Gaddafi issues threat over protests


Moammar Gaddafi has sent forces on the streets of Libya in a bid to calm unrest amid protests calling for his ejection (AP)

Moammar Gaddafi’s regime in Libya has deployed security forces throughout the country and warned citizens against joining the unrest in which dozens of protesters have been killed.

Demonstrations against Gaddafi’s rule have erupted in several Libyan cities this week, especially in the east of the country, and the US-based Human Rights Watch said that 24 people have died in the unrest.

Meanwhile, a Libyan doctor said 35 protesters were killed in the eastern city of Benghazi during clashes on Friday with security forces. The doctor from al-Jalaa hospital said he counted 35 bodies received at his hospital alone.

The doctor said witnesses and survivors told him most of the victims came from an attempted protest outside the residential compound used by the Libyan leader when he visits Benghazi. He said security forces inside the compound fired on protesters demonstrating outside. He said he could not keep track of the number of wounded.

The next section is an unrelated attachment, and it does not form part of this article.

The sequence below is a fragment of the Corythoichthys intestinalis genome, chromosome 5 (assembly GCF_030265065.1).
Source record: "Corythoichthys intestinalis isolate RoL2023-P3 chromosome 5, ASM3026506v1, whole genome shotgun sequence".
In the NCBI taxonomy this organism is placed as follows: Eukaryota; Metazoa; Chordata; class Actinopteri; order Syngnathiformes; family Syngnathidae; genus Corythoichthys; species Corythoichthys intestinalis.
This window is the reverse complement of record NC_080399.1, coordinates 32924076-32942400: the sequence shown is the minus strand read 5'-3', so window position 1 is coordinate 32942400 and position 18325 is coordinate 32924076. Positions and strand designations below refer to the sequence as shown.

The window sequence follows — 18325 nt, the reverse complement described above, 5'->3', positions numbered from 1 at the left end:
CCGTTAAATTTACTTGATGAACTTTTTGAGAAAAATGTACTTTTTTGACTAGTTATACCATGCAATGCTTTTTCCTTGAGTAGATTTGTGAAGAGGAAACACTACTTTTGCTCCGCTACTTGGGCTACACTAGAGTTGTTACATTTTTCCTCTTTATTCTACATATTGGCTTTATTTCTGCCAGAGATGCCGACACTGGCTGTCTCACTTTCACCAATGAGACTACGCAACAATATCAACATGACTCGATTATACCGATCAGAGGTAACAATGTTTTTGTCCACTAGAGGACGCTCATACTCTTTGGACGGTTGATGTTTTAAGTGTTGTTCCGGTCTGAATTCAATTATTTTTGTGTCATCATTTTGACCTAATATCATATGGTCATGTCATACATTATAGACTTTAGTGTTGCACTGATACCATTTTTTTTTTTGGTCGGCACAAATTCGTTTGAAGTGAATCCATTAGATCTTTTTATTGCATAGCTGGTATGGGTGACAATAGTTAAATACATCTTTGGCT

The wave of pro-democracy protest that has swept across the Middle East has brought unprecedented pressure on leaders like Gaddafi, who have held virtually unchecked power for decades.

The man who has controlled Libya since 1969 rode in a motorcade through the capital Tripoli on Thursday and, according to eyewitnesses, also sent out forces across the country.

Witnesses in Beyida and Zentan, 75 miles south of Tripoli, said “special militia” units called Khamis Brigades were deployed in their cities.

In Beyida, local police – who are in the same tribe as residents – allied with protesters and prevented attacks from the militia, according to a witness and Mohammed Ali Abdullah, deputy leader of the exiled National Front for the Salvation of Libya. In Zentan, a female eyewitness said a Khamis Brigades unit attacked the city after protesters set fire to police stations and sprayed graffiti on the walls that read: “Down with Gaddafi.”

Residents of Tripoli, where small protests took place in central districts, said they received a text message to their mobile phones which warned people “who dare to violate the four red lines” – which include Gaddafi himself, national security, oil and Libyan territory, one woman who received the message said. Armoured vehicles roamed the streets chasing protesters, according to the local eyewitness, while helicopters hovered low over demonstrators’ heads.

And an editorial in the Az-Zahf Al-Akhdar newspaper, regarded as a Gaddafi mouthpiece, also threatened demonstrators, saying: “Whoever tries to violate them or touch them will be committing suicide and playing with fire.”

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